The third piece is kind of a process and structure where predictability and flexibility are part of the dialog. In fact, as we track opportunities and projects, part of the question that we ask is “What type of flexibility and predictability will there be on this particular engagement?”

Charlotte Rushton: What has been the reception from Deloitte’s professionals on this?

Doug Welch: The reception has been great. Some of the metrics are easier to measure. We have seen some reductions in voluntary attrition. But, it’s not really just about attrition; it’s also about enriching the lives of those who stay with us. While this might be a little tougher to measure, we are frequently checking the pulse of our team both through different touchpoints and through regular discussions; and I would say that the non-quantitative feedback is also very positive.

Charlotte Rushton: You mentioned the tools. What do the tools allow you to do to achieve this flexibility?

Deloitte Consulting's Doug Welch

Deloitte Consulting’s Doug Welch

Doug Welch: There are a number of things around reduced travel schedules, coverage schedules, virtual teaming, and how we’ve been experimenting with some new technologies. For example, we have projects where we can have kind of a liaison model where a certain subset of the project team is at the client site and the other team members are not. We have other scenarios where the work can be done completely off-site, or where some people may fly out on a Tuesday rather than a Monday and stagger coverage there.

Another example is to plan in advance and work out the schedule. For example, I am on the board of a local charity in my hometown. The board meets on the first Thursday of every month. On that day, I have to leave at 1 pm, so I can get back home to make that meeting. And I know that I am going to make it, so I plan for it and communicate it to my team, so the predictability of it is key.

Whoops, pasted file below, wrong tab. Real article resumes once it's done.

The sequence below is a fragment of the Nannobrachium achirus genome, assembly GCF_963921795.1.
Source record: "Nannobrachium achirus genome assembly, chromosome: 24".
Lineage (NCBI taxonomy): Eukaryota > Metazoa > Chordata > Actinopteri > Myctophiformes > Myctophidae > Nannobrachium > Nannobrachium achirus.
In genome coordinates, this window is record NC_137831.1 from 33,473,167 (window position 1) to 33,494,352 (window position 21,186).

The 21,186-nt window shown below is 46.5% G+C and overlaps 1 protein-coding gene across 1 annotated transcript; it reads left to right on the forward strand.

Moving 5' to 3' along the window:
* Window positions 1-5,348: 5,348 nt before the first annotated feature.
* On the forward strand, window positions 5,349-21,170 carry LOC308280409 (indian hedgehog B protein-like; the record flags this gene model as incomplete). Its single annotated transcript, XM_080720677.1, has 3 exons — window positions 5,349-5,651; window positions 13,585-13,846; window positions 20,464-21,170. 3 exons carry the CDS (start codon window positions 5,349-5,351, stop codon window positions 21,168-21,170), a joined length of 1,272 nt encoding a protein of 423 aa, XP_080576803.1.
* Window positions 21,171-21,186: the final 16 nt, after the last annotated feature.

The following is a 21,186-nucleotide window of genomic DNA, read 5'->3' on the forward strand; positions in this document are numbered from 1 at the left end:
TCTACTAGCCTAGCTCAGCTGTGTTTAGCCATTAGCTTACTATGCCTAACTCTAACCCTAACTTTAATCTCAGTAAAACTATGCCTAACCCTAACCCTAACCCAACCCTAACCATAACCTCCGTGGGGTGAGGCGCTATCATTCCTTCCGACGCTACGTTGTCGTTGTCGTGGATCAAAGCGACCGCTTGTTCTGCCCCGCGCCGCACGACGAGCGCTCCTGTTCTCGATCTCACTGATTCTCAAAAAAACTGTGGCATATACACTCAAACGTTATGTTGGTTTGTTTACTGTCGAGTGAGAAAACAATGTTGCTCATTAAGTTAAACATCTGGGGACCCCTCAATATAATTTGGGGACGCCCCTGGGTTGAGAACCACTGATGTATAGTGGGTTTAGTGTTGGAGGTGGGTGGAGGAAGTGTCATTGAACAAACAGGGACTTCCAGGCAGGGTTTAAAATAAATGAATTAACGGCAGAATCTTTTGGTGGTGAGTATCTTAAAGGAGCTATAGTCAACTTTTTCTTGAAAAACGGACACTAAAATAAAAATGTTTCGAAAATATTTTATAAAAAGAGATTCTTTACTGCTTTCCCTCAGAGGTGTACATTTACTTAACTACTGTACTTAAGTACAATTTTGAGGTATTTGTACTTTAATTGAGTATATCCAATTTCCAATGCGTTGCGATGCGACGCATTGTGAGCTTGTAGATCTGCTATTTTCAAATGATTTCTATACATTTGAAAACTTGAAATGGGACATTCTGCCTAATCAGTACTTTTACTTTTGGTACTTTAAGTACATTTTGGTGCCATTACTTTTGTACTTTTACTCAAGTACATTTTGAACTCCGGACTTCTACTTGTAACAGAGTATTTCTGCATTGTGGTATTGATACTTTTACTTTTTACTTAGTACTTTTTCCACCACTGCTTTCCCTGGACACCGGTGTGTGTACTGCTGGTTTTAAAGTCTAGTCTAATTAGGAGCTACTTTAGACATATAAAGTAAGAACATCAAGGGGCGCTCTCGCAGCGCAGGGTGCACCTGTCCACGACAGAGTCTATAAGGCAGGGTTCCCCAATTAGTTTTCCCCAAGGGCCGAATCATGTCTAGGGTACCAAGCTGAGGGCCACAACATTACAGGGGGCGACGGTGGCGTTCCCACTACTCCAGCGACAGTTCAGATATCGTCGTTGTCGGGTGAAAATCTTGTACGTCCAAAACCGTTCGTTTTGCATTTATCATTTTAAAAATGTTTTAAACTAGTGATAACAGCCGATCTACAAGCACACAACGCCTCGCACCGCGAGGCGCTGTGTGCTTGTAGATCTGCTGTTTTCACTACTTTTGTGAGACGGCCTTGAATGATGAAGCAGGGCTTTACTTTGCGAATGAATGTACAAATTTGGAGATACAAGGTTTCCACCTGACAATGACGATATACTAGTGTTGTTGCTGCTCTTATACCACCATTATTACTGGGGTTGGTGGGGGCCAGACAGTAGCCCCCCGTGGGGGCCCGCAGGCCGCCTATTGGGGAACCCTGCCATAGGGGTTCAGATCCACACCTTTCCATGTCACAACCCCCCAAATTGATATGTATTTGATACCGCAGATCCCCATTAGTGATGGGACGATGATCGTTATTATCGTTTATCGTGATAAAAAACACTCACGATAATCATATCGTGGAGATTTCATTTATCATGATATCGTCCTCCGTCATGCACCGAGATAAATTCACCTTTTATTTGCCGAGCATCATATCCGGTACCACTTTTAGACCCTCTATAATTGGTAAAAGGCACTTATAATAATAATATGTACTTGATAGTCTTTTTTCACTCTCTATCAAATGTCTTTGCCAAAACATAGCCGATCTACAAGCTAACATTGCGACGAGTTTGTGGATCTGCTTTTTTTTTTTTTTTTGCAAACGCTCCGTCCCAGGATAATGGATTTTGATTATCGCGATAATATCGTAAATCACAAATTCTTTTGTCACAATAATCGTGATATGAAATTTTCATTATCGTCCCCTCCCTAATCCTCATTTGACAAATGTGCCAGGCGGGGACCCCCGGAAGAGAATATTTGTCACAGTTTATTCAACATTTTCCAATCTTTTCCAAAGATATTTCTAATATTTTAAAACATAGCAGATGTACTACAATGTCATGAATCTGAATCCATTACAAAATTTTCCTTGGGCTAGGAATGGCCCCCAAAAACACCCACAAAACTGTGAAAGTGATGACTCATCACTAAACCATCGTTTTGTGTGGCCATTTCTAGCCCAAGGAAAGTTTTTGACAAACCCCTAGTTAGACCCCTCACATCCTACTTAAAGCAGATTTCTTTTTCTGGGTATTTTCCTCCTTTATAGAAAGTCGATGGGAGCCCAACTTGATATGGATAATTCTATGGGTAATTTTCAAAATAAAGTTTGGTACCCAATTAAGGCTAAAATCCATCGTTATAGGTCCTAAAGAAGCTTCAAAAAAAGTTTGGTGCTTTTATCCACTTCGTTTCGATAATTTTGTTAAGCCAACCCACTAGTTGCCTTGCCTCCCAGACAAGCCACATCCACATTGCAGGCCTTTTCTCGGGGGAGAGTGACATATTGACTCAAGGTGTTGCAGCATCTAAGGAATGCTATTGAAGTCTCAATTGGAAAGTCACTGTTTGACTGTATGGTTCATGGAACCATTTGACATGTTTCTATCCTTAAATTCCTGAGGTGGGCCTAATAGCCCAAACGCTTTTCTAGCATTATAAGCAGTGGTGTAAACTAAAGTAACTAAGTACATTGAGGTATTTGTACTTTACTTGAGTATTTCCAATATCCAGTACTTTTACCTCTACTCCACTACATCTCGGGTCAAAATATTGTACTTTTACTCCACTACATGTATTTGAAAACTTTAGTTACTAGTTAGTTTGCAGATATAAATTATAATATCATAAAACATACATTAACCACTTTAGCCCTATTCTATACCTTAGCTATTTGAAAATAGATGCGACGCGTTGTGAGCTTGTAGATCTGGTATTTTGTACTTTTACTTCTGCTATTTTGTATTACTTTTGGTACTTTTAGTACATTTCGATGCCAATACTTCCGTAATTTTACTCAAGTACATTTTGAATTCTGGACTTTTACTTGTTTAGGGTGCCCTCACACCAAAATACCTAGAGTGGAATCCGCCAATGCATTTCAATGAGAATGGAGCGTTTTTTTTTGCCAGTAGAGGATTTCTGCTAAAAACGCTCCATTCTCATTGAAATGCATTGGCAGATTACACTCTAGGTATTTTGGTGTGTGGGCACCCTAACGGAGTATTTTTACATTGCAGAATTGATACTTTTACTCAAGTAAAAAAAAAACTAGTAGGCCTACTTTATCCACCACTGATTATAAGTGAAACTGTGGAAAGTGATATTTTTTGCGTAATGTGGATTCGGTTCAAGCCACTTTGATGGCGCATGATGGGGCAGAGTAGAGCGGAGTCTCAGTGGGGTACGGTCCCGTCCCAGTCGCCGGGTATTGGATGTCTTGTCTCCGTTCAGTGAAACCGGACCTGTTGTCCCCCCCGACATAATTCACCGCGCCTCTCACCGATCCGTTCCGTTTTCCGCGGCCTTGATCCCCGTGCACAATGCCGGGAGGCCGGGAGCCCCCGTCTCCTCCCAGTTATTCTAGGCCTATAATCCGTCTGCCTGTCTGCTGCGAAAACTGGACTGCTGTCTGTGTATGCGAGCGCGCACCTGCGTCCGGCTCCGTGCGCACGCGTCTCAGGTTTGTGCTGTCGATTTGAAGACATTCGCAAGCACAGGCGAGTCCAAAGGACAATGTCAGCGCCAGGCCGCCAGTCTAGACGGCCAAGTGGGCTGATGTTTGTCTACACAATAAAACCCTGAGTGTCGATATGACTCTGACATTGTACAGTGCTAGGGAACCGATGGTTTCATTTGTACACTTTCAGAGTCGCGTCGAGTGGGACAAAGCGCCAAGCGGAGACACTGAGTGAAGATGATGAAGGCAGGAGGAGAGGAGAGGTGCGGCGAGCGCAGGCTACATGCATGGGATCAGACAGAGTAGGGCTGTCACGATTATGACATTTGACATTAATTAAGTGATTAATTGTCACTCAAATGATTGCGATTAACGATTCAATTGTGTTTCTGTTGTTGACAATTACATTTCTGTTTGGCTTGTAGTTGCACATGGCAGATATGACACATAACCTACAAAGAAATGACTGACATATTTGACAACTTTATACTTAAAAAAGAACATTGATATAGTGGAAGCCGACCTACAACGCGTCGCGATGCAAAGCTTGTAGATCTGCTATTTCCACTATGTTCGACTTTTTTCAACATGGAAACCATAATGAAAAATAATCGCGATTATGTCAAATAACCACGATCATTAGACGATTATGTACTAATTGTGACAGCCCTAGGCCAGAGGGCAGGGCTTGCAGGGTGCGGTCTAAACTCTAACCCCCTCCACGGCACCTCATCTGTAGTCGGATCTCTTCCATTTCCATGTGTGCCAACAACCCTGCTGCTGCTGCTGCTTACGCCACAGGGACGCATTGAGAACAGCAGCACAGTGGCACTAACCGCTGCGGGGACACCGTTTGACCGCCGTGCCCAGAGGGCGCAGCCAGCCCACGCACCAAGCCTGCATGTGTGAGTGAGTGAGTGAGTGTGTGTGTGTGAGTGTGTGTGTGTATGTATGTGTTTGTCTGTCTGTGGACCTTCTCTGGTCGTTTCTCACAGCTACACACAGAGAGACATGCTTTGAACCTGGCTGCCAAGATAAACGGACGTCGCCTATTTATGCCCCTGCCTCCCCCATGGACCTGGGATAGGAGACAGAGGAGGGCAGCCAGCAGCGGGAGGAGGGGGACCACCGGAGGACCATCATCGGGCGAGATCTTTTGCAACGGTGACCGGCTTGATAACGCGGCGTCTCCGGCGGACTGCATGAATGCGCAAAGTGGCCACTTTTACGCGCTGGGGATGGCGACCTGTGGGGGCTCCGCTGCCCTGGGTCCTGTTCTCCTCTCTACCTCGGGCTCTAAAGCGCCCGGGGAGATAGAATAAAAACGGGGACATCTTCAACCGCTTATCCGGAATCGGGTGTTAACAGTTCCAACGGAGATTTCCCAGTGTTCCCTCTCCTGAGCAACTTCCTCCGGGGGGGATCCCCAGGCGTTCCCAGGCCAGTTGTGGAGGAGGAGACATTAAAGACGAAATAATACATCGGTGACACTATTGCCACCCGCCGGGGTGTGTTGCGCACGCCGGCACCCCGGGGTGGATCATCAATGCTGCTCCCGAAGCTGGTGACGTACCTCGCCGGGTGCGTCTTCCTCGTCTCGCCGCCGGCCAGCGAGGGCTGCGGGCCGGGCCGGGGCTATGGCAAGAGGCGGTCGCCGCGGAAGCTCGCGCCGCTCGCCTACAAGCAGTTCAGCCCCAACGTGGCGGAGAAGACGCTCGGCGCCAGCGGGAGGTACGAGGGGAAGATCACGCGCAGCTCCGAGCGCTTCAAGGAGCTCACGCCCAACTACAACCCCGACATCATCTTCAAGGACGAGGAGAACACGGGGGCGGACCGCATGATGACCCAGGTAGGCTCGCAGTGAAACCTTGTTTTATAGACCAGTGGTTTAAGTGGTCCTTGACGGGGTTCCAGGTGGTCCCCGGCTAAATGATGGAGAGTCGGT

That element of having that mutually agreed-upon schedule around the project team and planning it out are just examples of some of the tools that people have leveraged.

Charlotte Rushton: How do you gauge the clients’ reaction to this? Has there been an impact on client coverage?

Doug Welch: We typically say to clients “Look, we would like to try this; it’s something we would like to implement. This is important to our team, and helps us bring the best team to the table for you.” In turn, the team can demonstrate their commitment and dedication about being responsive while the client is first witnessing it.


But in the end, I think clients see that this is a model and an approach that allows them to have this great talent and energized team, which is key to serving those clients even more effectively.


So even if we have an e-mail moratorium after a certain hour, the team will pick it up in the morning and get it turned around quickly. Ultimately, that commitment to responsiveness is the key — it is not about whether the team is physically at a specific location, on a particular day. It’s whether the team is really driving to get done what the client wants and needs.

Does it vary from client to client? Absolutely. Some clients are global or geographically dispersed and they are very comfortable with people being in multiple locations or having more flexible schedules. But others just haven’t utilized that model and don’t understand the power and possibilities of it; or they have had some bad experiences maybe with other firms or their own employees.

But in the end, I think clients see that this is a model and an approach that allows them to have this great talent and energized team, which is key to serving those clients even more effectively.